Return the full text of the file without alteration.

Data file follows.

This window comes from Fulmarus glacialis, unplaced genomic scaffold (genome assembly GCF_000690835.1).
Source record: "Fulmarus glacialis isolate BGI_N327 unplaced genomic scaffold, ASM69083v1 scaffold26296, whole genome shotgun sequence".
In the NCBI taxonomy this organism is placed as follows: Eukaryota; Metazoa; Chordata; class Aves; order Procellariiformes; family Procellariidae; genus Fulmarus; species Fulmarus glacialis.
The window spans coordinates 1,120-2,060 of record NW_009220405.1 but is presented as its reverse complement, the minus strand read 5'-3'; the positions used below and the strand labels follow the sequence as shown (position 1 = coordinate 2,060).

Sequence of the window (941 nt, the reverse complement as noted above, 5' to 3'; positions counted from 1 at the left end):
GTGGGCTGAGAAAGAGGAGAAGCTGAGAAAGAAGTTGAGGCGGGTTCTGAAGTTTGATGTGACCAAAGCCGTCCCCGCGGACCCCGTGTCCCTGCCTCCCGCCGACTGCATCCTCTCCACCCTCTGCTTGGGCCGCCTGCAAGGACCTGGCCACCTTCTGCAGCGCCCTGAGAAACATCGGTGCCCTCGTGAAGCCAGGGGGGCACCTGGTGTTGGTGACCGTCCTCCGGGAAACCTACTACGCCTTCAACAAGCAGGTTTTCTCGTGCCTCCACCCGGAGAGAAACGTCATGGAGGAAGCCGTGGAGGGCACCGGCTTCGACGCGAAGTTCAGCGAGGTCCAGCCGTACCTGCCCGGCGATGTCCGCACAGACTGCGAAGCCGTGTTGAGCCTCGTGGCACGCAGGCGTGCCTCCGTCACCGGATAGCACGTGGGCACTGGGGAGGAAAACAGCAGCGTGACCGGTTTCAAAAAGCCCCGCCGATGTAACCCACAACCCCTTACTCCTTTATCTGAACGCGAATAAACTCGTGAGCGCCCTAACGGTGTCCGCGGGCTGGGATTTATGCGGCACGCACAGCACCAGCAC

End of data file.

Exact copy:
This window comes from Fulmarus glacialis, unplaced genomic scaffold (genome assembly GCF_000690835.1).
Source record: "Fulmarus glacialis isolate BGI_N327 unplaced genomic scaffold, ASM69083v1 scaffold26296, whole genome shotgun sequence".
In the NCBI taxonomy this organism is placed as follows: Eukaryota; Metazoa; Chordata; class Aves; order Procellariiformes; family Procellariidae; genus Fulmarus; species Fulmarus glacialis.
The window spans coordinates 1,120-2,060 of record NW_009220405.1 but is presented as its reverse complement, the minus strand read 5'-3'; the positions used below and the strand labels follow the sequence as shown (position 1 = coordinate 2,060).

Sequence of the window (941 nt, the reverse complement as noted above, 5' to 3'; positions counted from 1 at the left end):
GTGGGCTGAGAAAGAGGAGAAGCTGAGAAAGAAGTTGAGGCGGGTTCTGAAGTTTGATGTGACCAAAGCCGTCCCCGCGGACCCCGTGTCCCTGCCTCCCGCCGACTGCATCCTCTCCACCCTCTGCTTGGGCCGCCTGCAAGGACCTGGCCACCTTCTGCAGCGCCCTGAGAAACATCGGTGCCCTCGTGAAGCCAGGGGGGCACCTGGTGTTGGTGACCGTCCTCCGGGAAACCTACTACGCCTTCAACAAGCAGGTTTTCTCGTGCCTCCACCCGGAGAGAAACGTCATGGAGGAAGCCGTGGAGGGCACCGGCTTCGACGCGAAGTTCAGCGAGGTCCAGCCGTACCTGCCCGGCGATGTCCGCACAGACTGCGAAGCCGTGTTGAGCCTCGTGGCACGCAGGCGTGCCTCCGTCACCGGATAGCACGTGGGCACTGGGGAGGAAAACAGCAGCGTGACCGGTTTCAAAAAGCCCCGCCGATGTAACCCACAACCCCTTACTCCTTTATCTGAACGCGAATAAACTCGTGAGCGCCCTAACGGTGTCCGCGGGCTGGGATTTATGCGGCACGCACAGCACCAGCAC